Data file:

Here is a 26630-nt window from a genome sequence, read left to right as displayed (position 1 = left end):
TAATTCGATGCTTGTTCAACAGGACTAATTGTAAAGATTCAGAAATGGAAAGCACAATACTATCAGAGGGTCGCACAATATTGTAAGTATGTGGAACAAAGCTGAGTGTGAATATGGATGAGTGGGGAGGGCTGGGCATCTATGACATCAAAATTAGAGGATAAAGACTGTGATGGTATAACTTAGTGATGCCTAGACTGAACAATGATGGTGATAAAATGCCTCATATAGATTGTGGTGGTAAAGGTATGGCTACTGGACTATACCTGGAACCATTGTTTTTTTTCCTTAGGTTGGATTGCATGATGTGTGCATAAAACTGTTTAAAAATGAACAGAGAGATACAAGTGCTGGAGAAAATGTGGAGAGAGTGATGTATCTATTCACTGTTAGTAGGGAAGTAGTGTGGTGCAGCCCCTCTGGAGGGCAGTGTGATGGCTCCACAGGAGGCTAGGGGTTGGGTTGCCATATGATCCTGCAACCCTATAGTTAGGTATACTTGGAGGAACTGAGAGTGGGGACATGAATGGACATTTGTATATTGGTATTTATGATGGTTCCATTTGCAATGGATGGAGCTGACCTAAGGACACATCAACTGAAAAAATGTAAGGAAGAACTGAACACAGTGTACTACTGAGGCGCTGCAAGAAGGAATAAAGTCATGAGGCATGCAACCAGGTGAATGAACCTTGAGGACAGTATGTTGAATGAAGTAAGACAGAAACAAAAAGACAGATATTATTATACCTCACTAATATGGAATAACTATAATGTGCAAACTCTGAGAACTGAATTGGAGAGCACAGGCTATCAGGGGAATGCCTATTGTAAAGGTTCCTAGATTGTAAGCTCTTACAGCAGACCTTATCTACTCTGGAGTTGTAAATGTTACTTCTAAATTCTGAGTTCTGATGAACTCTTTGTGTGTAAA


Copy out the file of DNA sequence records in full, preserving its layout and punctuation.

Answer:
Here is a 26630-nt window from a genome sequence, read left to right as displayed (position 1 = left end):
TAATTCGATGCTTGTTCAACAGGACTAATTGTAAAGATTCAGAAATGGAAAGCACAATACTATCAGAGGGTCGCACAATATTGTAAGTATGTGGAACAAAGCTGAGTGTGAATATGGATGAGTGGGGAGGGCTGGGCATCTATGACATCAAAATTAGAGGATAAAGACTGTGATGGTATAACTTAGTGATGCCTAGACTGAACAATGATGGTGATAAAATGCCTCATATAGATTGTGGTGGTAAAGGTATGGCTACTGGACTATACCTGGAACCATTGTTTTTTTTCCTTAGGTTGGATTGCATGATGTGTGCATAAAACTGTTTAAAAATGAACAGAGAGATACAAGTGCTGGAGAAAATGTGGAGAGAGTGATGTATCTATTCACTGTTAGTAGGGAAGTAGTGTGGTGCAGCCCCTCTGGAGGGCAGTGTGATGGCTCCACAGGAGGCTAGGGGTTGGGTTGCCATATGATCCTGCAACCCTATAGTTAGGTATACTTGGAGGAACTGAGAGTGGGGACATGAATGGACATTTGTATATTGGTATTTATGATGGTTCCATTTGCAATGGATGGAGCTGACCTAAGGACACATCAACTGAAAAAATGTAAGGAAGAACTGAACACAGTGTACTACTGAGGCGCTGCAAGAAGGAATAAAGTCATGAGGCATGCAACCAGGTGAATGAACCTTGAGGACAGTATGTTGAATGAAGTAAGACAGAAACAAAAAGACAGATATTATTATACCTCACTAATATGGAATAACTATAATGTGCAAACTCTGAGAACTGAATTGGAGAGCACAGGCTATCAGGGGAATGCCTATTGTAAAGGTTCCTAGATTGTAAGCTCTTACAGCAGACCTTATCTACTCTGGAGTTGTAAATGTTACTTCTAAATTCTGAGTTCTGATGAACTCTTTGTGTGTAAA